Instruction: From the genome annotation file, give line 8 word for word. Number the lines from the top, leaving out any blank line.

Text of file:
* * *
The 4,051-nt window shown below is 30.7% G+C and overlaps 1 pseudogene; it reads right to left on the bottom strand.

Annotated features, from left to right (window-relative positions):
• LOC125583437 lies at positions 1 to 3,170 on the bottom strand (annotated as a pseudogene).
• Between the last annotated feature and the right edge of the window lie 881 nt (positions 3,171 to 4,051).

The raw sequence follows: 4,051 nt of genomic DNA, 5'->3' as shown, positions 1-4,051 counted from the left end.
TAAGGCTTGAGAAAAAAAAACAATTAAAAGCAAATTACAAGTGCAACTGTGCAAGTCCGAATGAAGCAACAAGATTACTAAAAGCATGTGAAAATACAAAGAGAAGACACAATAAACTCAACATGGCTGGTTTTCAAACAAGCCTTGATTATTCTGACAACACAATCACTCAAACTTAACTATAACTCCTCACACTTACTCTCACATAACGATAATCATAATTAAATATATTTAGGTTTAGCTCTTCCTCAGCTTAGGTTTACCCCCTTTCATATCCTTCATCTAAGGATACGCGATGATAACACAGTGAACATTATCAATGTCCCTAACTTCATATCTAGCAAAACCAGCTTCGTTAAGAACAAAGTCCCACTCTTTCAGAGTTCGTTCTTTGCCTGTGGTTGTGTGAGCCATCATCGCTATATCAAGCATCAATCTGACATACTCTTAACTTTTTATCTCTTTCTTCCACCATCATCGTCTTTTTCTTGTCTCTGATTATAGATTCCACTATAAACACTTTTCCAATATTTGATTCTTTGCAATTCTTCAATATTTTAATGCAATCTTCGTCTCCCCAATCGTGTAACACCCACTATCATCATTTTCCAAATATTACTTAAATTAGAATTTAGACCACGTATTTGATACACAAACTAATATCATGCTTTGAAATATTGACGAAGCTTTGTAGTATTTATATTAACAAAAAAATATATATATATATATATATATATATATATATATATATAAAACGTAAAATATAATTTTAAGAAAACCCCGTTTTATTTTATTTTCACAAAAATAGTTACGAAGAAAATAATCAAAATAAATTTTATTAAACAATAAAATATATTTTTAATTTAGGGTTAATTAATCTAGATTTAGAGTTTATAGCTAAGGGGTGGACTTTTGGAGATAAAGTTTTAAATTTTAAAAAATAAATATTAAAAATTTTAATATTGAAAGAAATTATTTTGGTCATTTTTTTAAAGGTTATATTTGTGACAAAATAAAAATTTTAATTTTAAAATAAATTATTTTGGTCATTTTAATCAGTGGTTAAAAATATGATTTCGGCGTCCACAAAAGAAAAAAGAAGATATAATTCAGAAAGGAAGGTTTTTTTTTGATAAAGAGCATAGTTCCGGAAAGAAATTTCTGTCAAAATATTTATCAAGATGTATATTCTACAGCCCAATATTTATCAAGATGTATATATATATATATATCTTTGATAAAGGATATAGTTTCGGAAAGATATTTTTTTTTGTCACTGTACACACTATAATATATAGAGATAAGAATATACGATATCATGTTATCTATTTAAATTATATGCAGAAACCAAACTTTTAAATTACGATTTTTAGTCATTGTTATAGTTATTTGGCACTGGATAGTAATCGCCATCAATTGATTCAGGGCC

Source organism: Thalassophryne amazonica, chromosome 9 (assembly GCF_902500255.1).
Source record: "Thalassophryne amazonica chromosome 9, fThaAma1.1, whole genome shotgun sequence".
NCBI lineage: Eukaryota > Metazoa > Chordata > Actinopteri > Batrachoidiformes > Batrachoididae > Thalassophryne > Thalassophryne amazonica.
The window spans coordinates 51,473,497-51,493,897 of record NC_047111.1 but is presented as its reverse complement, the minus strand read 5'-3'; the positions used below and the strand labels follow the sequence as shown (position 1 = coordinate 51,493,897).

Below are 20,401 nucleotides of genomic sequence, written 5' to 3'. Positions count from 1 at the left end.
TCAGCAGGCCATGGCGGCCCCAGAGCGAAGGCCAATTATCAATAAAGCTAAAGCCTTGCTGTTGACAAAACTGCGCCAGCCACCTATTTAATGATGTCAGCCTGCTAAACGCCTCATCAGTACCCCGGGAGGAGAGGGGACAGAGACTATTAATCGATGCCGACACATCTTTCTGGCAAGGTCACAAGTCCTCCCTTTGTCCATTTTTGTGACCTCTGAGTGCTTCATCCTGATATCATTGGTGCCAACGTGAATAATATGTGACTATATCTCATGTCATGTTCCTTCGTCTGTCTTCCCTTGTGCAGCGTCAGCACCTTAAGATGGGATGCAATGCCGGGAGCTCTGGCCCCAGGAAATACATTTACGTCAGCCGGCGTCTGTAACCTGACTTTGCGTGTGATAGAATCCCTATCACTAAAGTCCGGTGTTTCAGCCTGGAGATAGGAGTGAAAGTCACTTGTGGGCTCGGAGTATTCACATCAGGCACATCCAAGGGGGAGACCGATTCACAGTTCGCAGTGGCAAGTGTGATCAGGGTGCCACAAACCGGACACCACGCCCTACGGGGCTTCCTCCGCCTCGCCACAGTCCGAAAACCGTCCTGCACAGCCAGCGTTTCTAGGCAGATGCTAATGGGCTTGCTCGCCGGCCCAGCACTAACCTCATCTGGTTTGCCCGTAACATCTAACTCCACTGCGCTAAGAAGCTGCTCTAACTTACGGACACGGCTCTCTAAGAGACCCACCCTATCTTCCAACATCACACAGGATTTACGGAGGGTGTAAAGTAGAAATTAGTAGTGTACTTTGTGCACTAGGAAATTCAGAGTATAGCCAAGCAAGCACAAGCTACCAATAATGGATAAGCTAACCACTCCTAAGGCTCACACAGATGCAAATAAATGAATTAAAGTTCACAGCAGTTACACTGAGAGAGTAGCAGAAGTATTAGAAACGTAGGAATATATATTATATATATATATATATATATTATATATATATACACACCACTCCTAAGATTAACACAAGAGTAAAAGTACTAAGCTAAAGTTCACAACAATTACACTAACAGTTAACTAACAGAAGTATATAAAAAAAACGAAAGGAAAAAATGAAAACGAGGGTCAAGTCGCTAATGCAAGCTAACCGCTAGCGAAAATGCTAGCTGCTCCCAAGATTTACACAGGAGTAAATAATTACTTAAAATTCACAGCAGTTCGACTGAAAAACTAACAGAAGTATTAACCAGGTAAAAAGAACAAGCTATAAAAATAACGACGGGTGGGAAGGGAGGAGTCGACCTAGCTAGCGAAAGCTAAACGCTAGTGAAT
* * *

Source record: "Thalassophryne amazonica chromosome 9, fThaAma1.1, whole genome shotgun sequence".